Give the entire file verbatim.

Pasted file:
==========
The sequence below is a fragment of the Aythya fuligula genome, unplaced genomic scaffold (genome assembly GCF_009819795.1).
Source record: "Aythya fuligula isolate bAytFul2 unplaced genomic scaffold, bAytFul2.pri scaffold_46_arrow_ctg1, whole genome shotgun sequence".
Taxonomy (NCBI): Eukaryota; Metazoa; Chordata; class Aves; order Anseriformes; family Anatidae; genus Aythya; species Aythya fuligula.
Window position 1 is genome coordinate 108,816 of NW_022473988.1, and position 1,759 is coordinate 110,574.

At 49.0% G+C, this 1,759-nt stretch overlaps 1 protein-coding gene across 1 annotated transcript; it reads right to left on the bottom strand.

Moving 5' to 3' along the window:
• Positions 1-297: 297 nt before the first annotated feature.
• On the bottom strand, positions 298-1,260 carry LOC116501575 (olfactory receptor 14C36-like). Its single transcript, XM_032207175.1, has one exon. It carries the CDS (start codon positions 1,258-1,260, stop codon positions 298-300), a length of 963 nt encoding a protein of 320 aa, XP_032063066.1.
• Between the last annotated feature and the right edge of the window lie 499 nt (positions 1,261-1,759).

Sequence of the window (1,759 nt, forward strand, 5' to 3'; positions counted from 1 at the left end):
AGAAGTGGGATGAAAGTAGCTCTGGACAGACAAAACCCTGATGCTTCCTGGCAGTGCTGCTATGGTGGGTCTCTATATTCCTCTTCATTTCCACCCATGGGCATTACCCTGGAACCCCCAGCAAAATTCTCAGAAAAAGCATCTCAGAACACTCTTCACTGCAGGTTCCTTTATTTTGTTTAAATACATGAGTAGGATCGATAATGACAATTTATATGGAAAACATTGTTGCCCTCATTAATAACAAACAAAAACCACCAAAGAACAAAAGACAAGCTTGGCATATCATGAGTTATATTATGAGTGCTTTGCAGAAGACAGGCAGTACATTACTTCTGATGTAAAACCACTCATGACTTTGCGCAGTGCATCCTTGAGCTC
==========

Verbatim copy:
The sequence below is a fragment of the Aythya fuligula genome, unplaced genomic scaffold (genome assembly GCF_009819795.1).
Source record: "Aythya fuligula isolate bAytFul2 unplaced genomic scaffold, bAytFul2.pri scaffold_46_arrow_ctg1, whole genome shotgun sequence".
Taxonomy (NCBI): Eukaryota; Metazoa; Chordata; class Aves; order Anseriformes; family Anatidae; genus Aythya; species Aythya fuligula.
Window position 1 is genome coordinate 108,816 of NW_022473988.1, and position 1,759 is coordinate 110,574.

At 49.0% G+C, this 1,759-nt stretch overlaps 1 protein-coding gene across 1 annotated transcript; it reads right to left on the bottom strand.

Moving 5' to 3' along the window:
• Positions 1-297: 297 nt before the first annotated feature.
• On the bottom strand, positions 298-1,260 carry LOC116501575 (olfactory receptor 14C36-like). Its single transcript, XM_032207175.1, has one exon. It carries the CDS (start codon positions 1,258-1,260, stop codon positions 298-300), a length of 963 nt encoding a protein of 320 aa, XP_032063066.1.
• Between the last annotated feature and the right edge of the window lie 499 nt (positions 1,261-1,759).

Sequence of the window (1,759 nt, forward strand, 5' to 3'; positions counted from 1 at the left end):
AGAAGTGGGATGAAAGTAGCTCTGGACAGACAAAACCCTGATGCTTCCTGGCAGTGCTGCTATGGTGGGTCTCTATATTCCTCTTCATTTCCACCCATGGGCATTACCCTGGAACCCCCAGCAAAATTCTCAGAAAAAGCATCTCAGAACACTCTTCACTGCAGGTTCCTTTATTTTGTTTAAATACATGAGTAGGATCGATAATGACAATTTATATGGAAAACATTGTTGCCCTCATTAATAACAAACAAAAACCACCAAAGAACAAAAGACAAGCTTGGCATATCATGAGTTATATTATGAGTGCTTTGCAGAAGACAGGCAGTACATTACTTCTGATGTAAAACCACTCATGACTTTGCGCAGTGCATCCTTGAGCTC